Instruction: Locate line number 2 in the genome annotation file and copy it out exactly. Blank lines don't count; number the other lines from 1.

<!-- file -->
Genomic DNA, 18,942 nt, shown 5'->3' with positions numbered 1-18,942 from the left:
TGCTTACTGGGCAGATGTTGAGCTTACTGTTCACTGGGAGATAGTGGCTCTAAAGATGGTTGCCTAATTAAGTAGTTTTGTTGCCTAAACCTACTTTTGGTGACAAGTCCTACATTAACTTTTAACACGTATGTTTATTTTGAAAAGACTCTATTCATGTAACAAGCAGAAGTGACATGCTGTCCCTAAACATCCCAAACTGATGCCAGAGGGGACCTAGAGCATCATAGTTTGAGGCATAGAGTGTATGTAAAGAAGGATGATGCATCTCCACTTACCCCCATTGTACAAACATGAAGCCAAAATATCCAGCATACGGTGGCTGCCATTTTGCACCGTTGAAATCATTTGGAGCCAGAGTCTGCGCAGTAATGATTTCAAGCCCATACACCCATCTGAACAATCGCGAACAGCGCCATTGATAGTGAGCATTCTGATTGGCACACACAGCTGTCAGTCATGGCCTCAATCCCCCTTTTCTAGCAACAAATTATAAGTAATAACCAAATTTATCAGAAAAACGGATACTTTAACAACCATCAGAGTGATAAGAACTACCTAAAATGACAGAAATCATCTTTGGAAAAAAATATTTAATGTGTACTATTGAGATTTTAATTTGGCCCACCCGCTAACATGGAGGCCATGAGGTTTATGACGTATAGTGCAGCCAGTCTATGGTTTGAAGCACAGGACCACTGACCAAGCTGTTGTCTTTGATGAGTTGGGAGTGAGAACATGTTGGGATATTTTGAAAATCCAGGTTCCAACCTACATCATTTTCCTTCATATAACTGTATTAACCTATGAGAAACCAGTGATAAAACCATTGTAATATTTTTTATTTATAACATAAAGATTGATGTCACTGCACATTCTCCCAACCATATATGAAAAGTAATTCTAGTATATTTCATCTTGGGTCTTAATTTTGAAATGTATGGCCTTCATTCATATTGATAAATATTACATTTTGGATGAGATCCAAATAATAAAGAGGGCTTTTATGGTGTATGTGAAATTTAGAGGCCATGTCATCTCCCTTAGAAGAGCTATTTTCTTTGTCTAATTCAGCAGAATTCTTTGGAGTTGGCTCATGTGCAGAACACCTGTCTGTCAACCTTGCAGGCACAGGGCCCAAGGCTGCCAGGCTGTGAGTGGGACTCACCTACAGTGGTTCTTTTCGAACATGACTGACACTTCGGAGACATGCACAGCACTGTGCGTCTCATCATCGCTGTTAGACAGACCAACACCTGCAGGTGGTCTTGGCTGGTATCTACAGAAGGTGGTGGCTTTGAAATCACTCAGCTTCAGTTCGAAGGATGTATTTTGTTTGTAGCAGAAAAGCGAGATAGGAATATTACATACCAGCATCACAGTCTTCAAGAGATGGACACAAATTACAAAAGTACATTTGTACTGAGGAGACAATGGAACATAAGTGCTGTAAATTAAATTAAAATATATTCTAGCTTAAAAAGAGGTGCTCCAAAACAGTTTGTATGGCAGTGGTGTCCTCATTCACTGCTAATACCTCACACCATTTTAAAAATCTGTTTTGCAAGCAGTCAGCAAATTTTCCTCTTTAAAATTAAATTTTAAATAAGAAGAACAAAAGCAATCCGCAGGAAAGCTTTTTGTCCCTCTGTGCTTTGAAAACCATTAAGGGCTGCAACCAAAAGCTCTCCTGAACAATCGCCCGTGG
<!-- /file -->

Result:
TGCTTACTGGGCAGATGTTGAGCTTACTGTTCACTGGGAGATAGTGGCTCTAAAGATGGTTGCCTAATTAAGTAGTTTTGTTGCCTAAACCTACTTTTGGTGACAAGTCCTACATTAACTTTTAACACGTATGTTTATTTTGAAAAGACTCTATTCATGTAACAAGCAGAAGTGACATGCTGTCCCTAAACATCCCAAACTGATGCCAGAGGGGACCTAGAGCATCATAGTTTGAGGCATAGAGTGTATGTAAAGAAGGATGATGCATCTCCACTTACCCCCATTGTACAAACATGAAGCCAAAATATCCAGCATACGGTGGCTGCCATTTTGCACCGTTGAAATCATTTGGAGCCAGAGTCTGCGCAGTAATGATTTCAAGCCCATACACCCATCTGAACAATCGCGAACAGCGCCATTGATAGTGAGCATTCTGATTGGCACACACAGCTGTCAGTCATGGCCTCAATCCCCCTTTTCTAGCAACAAATTATAAGTAATAACCAAATTTATCAGAAAAACGGATACTTTAACAACCATCAGAGTGATAAGAACTACCTAAAATGACAGAAATCATCTTTGGAAAAAAATATTTAATGTGTACTATTGAGATTTTAATTTGGCCCACCCGCTAACATGGAGGCCATGAGGTTTATGACGTATAGTGCAGCCAGTCTATGGTTTGAAGCACAGGACCACTGACCAAGCTGTTGTCTTTGATGAGTTGGGAGTGAGAACATGTTGGGATATTTTGAAAATCCAGGTTCCAACCTACATCATTTTCCTTCATATAACTGTATTAACCTATGAGAAACCAGTGATAAAACCATTGTAATATTTTTTATTTATAACATAAAGATTGATGTCACTGCACATTCTCCCAACCATATATGAAAAGTAATTCTAGTATATTTCATCTTGGGTCTTAATTTTGAAATGTATGGCCTTCATTCATATTGATAAATATTACATTTTGGATGAGATCCAAATAATAAAGAGGGCTTTTATGGTGTATGTGAAATTTAGAGGCCATGTCATCTCCCTTAGAAGAGCTATTTTCTTTGTCTAATTCAGCAGAATTCTTTGGAGTTGGCTCATGTGCAGAACACCTGTCTGTCAACCTTGCAGGCACAGGGCCCAAGGCTGCCAGGCTGTGAGTGGGACTCACCTACAGTGGTTCTTTTCGAACATGACTGACACTTCGGAGACATGCACAGCACTGTGCGTCTCATCATCGCTGTTAGACAGACCAACACCTGCAGGTGGTCTTGGCTGGTATCTACAGAAGGTGGTGGCTTTGAAATCACTCAGCTTCAGTTCGAAGGATGTATTTTGTTTGTAGCAGAAAAGCGAGATAGGAATATTACATACCAGCATCACAGTCTTCAAGAGATGGACACAAATTACAAAAGTACATTTGTACTGAGGAGACAATGGAACATAAGTGCTGTAAATTAAATTAAAATATATTCTAGCTTAAAAAGAGGTGCTCCAAAACAGTTTGTATGGCAGTGGTGTCCTCATTCACTGCTAATACCTCACACCATTTTAAAAATCTGTTTTGCAAGCAGTCAGCAAATTTTCCTCTTTAAAATTAAATTTTAAATAAGAAGAACAAAAGCAATCCGCAGGAAAGCTTTTTGTCCCTCTGTGCTTTGAAAACCATTAAGGGCTGCAACCAAAAGCTCTCCTGAACAATCGCCCGTGG